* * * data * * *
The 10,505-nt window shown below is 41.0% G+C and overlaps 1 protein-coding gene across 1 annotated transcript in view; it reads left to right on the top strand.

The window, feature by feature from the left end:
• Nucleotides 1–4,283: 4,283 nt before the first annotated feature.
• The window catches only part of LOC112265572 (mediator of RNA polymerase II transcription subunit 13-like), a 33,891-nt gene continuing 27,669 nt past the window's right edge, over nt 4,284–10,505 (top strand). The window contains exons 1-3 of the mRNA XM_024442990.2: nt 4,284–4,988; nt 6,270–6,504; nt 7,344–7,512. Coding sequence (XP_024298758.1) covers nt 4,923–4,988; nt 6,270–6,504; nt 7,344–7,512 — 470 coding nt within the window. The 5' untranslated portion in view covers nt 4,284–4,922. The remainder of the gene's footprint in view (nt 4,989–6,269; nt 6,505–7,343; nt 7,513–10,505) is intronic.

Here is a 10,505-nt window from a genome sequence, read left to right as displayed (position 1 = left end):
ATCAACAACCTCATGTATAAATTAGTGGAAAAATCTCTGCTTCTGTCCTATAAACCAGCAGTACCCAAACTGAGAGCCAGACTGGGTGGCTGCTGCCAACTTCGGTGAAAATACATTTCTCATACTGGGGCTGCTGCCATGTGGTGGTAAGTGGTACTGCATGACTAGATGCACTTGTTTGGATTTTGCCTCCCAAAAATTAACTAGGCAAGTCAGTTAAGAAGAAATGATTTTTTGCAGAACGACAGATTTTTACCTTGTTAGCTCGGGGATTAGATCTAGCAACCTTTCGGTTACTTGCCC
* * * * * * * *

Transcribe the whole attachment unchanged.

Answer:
The 10,505-nt window shown below is 41.0% G+C and overlaps 1 protein-coding gene across 1 annotated transcript in view; it reads left to right on the top strand.

The window, feature by feature from the left end:
• Nucleotides 1–4,283: 4,283 nt before the first annotated feature.
• The window catches only part of LOC112265572 (mediator of RNA polymerase II transcription subunit 13-like), a 33,891-nt gene continuing 27,669 nt past the window's right edge, over nt 4,284–10,505 (top strand). The window contains exons 1-3 of the mRNA XM_024442990.2: nt 4,284–4,988; nt 6,270–6,504; nt 7,344–7,512. Coding sequence (XP_024298758.1) covers nt 4,923–4,988; nt 6,270–6,504; nt 7,344–7,512 — 470 coding nt within the window. The 5' untranslated portion in view covers nt 4,284–4,922. The remainder of the gene's footprint in view (nt 4,989–6,269; nt 6,505–7,343; nt 7,513–10,505) is intronic.

Here is a 10,505-nt window from a genome sequence, read left to right as displayed (position 1 = left end):
ATCAACAACCTCATGTATAAATTAGTGGAAAAATCTCTGCTTCTGTCCTATAAACCAGCAGTACCCAAACTGAGAGCCAGACTGGGTGGCTGCTGCCAACTTCGGTGAAAATACATTTCTCATACTGGGGCTGCTGCCATGTGGTGGTAAGTGGTACTGCATGACTAGATGCACTTGTTTGGATTTTGCCTCCCAAAAATTAACTAGGCAAGTCAGTTAAGAAGAAATGATTTTTTGCAGAACGACAGATTTTTACCTTGTTAGCTCGGGGATTAGATCTAGCAACCTTTCGGTTACTTGCCC